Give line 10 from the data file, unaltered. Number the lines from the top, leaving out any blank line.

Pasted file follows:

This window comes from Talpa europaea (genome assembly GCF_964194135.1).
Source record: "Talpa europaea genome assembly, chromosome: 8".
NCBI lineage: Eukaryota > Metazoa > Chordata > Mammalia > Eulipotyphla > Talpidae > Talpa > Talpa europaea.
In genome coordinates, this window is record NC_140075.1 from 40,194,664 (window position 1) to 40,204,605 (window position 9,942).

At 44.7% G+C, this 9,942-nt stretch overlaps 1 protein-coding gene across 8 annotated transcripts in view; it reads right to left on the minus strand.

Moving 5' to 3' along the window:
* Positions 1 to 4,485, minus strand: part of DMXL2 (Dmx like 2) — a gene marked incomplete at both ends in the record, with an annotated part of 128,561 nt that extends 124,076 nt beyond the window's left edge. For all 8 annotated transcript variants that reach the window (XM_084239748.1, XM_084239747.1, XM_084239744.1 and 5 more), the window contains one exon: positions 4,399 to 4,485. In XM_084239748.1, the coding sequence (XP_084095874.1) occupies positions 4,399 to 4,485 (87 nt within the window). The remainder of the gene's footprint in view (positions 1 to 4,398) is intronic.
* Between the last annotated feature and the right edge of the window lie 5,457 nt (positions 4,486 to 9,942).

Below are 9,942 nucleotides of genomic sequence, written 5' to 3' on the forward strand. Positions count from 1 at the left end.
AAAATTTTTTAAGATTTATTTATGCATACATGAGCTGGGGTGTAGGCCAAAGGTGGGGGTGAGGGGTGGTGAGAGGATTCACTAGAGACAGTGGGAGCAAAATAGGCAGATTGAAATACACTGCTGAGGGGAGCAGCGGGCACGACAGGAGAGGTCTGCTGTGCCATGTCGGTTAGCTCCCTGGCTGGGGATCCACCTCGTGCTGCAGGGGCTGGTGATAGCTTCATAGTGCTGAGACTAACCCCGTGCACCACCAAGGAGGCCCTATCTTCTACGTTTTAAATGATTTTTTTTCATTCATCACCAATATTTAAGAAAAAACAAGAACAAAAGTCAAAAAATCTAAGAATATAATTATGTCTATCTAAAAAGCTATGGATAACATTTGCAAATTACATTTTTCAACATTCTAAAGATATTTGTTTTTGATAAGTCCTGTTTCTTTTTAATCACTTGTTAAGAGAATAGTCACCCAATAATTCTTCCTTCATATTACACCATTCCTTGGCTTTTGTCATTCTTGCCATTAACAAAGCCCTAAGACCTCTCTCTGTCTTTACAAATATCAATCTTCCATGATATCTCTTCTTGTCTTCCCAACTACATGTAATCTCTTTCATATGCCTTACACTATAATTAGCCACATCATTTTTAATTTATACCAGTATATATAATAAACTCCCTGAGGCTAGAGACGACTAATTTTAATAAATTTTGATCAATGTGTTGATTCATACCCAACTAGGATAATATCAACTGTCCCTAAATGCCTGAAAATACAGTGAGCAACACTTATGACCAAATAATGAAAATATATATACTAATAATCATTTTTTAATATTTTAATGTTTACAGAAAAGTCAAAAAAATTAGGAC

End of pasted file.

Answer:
AAAATTTTTTAAGATTTATTTATGCATACATGAGCTGGGGTGTAGGCCAAAGGTGGGGGTGAGGGGTGGTGAGAGGATTCACTAGAGACAGTGGGAGCAAAATAGGCAGATTGAAATACACTGCTGAGGGGAGCAGCGGGCACGACAGGAGAGGTCTGCTGTGCCATGTCGGTTAGCTCCCTGGCTGGGGATCCACCTCGTGCTGCAGGGGCTGGTGATAGCTTCATAGTGCTGAGACTAACCCCGTGCACCACCAAGGAGGCCCTATCTTCTACGTTTTAAATGATTTTTTTTCATTCATCACCAATATTTAAGAAAAAACAAGAACAAAAGTCAAAAAATCTAAGAATATAATTATGTCTATCTAAAAAGCTATGGATAACATTTGCAAATTACATTTTTCAACATTCTAAAGATATTTGTTTTTGATAAGTCCTGTTTCTTTTTAATCACTTGTTAAGAGAATAGTCACCCAATAATTCTTCCTTCATATTACACCATTCCTTGGCTTTTGTCATTCTTGCCATTAACAAAGCCCTAAGACCTCTCTCTGTCTTTACAAATATCAATCTTCCATGATATCTCTTCTTGTCTTCCCAACTACATGTAATCTCTTTCATATGCCTTACACTATAATTAGCCACATCATTTTTAATTTATACCAGTATATATAATAAACTCCCTGAGGCTAGAGACGACTAATTTTAATAAATTTTGATCAATGTGTTGATTCATACCCAACTAGGATAATATCAACTGTCCCTAAATGCCTGAAAATACAGTGAGCAACACTTATGACCAAATAATGAAAATATATATACTAATAATCATTTTTTAATATTTTAATGTTTACAGAAAAGTCAAAAAAATTAGGAC